A senior White House official said Friday that a “basic framework” was in place for a potential deal to normalize ties between Saudi Arabia and Israel.
The Biden administration has been mediating between the two countries for months, hoping to broker what could arguably be one of the most historic agreements in recent history.
Saudi Arabia has stipulated that Israel would have to make certain concessions to the Palestinians in return for normalizing ties.
The UAE and Bahrain signed historic peace deals with Israel to normalize ties during the Trump administration. Sudan and Morocco later followed suit and signed the agreement, referred to as the Abraham Accords.
But Saudi Arabia has been crafting its own pact, which it hopes will seal a formal security pact with Washington as well as American support for its civilian nuclear program.
“All sides have hammered out, I think, a basic framework for what we might be able to drive at,” National Security Council Spokesman John Kirby told reporters during a phone call.
He said the US was still careful about talking to the public about what the framework would look like and what each side would be expected to do.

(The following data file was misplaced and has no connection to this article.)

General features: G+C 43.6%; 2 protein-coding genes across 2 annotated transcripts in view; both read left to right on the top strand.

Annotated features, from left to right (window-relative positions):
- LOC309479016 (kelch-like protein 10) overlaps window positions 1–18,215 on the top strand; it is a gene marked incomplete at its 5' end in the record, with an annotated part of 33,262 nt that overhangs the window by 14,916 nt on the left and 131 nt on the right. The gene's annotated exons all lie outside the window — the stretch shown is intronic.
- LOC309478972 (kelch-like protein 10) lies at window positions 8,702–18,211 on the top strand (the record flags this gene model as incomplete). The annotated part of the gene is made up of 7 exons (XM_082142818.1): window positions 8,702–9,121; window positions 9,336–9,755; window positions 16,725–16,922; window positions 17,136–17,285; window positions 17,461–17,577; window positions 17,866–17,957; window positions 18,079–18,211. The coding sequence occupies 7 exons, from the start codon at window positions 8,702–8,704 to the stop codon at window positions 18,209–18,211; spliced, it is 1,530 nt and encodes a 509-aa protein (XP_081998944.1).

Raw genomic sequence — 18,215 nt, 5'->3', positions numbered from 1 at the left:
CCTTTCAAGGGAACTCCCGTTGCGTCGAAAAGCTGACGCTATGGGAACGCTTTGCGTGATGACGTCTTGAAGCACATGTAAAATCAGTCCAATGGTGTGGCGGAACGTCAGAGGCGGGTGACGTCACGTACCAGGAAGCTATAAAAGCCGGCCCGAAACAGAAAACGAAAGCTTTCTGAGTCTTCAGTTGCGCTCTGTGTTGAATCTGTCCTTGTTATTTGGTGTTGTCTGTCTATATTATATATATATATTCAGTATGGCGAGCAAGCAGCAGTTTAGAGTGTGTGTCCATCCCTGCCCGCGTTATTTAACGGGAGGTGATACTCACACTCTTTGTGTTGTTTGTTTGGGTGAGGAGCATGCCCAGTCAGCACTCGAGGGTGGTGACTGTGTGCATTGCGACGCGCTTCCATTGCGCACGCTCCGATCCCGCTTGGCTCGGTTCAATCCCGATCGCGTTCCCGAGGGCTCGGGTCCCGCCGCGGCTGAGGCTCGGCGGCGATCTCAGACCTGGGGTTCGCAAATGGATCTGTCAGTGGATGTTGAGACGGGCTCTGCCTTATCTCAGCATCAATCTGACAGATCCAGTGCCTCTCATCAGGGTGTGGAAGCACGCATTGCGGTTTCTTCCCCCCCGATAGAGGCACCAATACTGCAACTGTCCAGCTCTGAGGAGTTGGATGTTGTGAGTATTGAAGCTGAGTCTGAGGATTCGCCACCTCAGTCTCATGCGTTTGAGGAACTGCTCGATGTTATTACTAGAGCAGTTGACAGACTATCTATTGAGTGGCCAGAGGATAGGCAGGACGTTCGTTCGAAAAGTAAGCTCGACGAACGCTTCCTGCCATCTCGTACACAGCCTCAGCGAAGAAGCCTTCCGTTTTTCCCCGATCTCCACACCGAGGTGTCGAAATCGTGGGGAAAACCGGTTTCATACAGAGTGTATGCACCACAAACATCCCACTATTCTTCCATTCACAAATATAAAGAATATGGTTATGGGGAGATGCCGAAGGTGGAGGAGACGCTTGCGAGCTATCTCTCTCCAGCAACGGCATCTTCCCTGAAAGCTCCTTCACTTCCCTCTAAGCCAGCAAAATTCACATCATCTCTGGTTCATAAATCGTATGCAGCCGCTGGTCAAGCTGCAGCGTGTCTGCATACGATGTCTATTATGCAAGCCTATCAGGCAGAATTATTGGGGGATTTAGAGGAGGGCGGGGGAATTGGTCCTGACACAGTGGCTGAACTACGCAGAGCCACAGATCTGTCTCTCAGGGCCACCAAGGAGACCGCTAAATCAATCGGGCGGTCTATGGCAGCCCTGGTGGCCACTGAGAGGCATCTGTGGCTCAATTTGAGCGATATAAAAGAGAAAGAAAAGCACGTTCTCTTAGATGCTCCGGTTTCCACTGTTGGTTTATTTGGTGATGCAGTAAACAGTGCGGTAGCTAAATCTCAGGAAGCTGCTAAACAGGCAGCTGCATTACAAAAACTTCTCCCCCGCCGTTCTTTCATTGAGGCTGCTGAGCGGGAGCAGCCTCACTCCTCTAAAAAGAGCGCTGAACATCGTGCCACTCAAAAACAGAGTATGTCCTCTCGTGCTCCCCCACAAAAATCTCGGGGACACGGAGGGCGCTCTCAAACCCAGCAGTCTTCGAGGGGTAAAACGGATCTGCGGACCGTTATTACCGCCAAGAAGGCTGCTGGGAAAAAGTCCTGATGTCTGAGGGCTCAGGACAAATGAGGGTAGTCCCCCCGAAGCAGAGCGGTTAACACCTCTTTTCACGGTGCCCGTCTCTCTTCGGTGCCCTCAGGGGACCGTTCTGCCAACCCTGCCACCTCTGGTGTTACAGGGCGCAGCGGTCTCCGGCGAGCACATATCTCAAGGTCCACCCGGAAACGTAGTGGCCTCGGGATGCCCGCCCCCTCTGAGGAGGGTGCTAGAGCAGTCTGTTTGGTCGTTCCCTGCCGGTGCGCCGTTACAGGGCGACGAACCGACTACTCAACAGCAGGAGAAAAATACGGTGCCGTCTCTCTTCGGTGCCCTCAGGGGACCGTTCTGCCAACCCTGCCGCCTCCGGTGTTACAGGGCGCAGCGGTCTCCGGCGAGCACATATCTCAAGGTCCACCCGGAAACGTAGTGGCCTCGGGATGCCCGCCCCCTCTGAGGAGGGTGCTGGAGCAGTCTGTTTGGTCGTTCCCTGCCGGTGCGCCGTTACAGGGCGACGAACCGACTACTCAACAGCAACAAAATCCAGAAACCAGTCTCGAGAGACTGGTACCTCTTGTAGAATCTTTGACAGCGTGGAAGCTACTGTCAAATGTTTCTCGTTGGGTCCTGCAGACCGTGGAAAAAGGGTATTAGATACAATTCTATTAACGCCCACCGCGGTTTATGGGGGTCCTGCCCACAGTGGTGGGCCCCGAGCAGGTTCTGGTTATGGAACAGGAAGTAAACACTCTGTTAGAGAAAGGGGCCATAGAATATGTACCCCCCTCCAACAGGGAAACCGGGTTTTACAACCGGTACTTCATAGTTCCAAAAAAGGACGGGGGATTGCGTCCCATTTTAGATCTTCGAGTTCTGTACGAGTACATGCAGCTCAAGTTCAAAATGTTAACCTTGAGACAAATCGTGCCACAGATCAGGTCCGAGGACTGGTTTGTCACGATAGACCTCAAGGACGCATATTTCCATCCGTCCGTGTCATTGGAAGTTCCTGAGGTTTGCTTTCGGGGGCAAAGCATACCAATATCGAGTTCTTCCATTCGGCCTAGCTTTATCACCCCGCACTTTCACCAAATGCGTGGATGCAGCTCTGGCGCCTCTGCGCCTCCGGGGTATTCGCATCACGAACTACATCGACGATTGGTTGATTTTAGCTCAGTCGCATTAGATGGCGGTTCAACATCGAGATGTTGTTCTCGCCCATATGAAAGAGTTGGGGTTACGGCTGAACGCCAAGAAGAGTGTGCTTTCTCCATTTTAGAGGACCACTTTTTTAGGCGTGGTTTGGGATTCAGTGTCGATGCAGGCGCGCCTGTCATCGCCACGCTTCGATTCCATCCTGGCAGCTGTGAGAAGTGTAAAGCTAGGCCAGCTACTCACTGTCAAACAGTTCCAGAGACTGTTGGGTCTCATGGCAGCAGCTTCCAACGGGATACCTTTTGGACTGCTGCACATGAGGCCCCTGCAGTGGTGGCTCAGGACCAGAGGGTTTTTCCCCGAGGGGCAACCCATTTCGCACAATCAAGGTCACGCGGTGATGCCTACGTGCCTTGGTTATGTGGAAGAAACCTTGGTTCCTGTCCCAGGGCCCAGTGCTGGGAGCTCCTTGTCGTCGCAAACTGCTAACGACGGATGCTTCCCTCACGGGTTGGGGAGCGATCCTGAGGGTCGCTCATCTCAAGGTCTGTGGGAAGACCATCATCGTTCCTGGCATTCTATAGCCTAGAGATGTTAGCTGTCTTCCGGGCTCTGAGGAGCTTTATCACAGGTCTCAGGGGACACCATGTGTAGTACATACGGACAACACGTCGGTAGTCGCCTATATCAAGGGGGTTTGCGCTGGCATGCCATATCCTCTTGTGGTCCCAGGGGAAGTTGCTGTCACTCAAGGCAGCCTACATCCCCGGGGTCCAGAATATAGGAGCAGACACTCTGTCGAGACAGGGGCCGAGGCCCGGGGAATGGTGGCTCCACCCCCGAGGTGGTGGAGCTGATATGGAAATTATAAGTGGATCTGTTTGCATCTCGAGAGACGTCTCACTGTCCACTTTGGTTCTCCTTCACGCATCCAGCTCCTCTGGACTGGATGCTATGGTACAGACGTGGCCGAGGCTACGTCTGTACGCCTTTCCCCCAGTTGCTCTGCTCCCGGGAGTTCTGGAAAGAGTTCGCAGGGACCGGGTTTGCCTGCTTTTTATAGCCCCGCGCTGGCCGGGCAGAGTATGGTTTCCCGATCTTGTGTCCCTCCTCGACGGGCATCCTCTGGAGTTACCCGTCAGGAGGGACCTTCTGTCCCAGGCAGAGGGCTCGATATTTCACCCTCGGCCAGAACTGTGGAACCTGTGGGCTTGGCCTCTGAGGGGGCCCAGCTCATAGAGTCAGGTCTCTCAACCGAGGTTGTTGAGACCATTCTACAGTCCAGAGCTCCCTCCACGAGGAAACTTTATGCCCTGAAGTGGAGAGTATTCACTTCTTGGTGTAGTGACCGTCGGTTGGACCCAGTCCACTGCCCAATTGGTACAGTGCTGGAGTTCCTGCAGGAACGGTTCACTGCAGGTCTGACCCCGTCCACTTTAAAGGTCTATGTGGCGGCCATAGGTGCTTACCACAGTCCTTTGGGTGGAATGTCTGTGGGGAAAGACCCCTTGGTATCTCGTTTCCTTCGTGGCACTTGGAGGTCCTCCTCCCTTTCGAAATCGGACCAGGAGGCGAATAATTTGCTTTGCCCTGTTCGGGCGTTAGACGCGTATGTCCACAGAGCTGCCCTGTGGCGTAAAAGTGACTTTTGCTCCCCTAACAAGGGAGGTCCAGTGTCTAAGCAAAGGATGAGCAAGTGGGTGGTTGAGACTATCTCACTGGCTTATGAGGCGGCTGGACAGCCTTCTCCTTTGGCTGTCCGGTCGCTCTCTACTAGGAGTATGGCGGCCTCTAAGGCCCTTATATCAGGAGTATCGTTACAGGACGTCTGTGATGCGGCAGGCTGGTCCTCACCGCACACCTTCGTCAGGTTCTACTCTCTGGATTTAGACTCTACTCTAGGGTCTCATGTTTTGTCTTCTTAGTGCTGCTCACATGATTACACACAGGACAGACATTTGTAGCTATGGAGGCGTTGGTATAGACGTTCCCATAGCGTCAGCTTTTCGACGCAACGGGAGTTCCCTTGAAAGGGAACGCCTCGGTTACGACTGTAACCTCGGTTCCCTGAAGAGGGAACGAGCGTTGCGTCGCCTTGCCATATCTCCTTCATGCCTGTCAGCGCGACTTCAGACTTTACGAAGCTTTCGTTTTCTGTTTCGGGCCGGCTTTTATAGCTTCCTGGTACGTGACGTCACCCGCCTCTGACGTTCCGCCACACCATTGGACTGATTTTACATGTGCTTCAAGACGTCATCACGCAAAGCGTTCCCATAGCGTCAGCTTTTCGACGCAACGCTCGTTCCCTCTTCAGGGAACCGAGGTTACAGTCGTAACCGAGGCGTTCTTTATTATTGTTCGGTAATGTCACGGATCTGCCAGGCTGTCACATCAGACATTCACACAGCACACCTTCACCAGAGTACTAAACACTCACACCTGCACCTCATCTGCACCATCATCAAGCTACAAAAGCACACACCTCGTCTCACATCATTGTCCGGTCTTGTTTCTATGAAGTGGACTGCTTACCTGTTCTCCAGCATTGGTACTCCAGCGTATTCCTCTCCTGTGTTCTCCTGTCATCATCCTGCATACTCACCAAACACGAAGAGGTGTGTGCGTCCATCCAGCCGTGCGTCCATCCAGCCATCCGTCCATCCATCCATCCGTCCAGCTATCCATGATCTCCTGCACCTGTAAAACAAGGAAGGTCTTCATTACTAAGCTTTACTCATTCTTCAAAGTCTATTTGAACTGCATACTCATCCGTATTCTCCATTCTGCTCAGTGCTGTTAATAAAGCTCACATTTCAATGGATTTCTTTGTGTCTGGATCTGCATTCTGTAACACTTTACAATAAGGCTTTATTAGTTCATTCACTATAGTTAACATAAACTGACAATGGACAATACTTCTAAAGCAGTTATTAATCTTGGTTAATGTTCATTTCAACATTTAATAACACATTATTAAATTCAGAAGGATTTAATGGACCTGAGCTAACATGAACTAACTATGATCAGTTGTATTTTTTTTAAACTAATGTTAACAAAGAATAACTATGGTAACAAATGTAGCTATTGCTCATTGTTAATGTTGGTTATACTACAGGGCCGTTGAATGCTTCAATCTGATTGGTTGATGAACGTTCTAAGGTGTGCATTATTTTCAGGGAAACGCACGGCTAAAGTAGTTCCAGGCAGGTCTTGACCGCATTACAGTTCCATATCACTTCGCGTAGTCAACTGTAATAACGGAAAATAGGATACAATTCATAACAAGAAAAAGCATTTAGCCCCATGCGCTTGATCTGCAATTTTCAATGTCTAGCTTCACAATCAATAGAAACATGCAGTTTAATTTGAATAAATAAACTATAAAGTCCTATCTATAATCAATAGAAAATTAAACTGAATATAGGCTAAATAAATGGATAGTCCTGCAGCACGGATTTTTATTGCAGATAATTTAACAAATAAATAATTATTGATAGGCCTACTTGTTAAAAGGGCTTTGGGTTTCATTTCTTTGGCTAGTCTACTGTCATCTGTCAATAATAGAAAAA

The Netanyahu government has reportedly been reluctant to commit to tearing down settlements in occupied Palestinian territories, among other demands to provide for a better life for Palestinians.
“But as in any complex arrangement, as this will inevitably be, everybody’s going to have to do something, and everybody’s going to have to compromise on some things,” Kirby said.
He added that an agreement between Saudi Arabia and Israel would be beneficial to both as well as US national security interests and “everybody else in the region.”
A peace deal would go a long way in Congress, including with many progressive Democrats who oppose strong US ties with Saudi Arabia.
Saudi Crown Prince MBS said if the Biden administration succeeded in brokering a Saudi-Israeli deal, it could be the “biggest historical deal since the end of the Cold War.”
Kirby said several common denominators were driving the process forward, including threats from Iran to the US, Saudi Arabia and Israel. “So, I would just say, watch this space; we’re continuing to work at this,” he said.
And despite some agreed principles, Kirby cautioned that there was no final deal yet. “So, you know, until you negotiate everything, you haven’t really negotiated anything final.”
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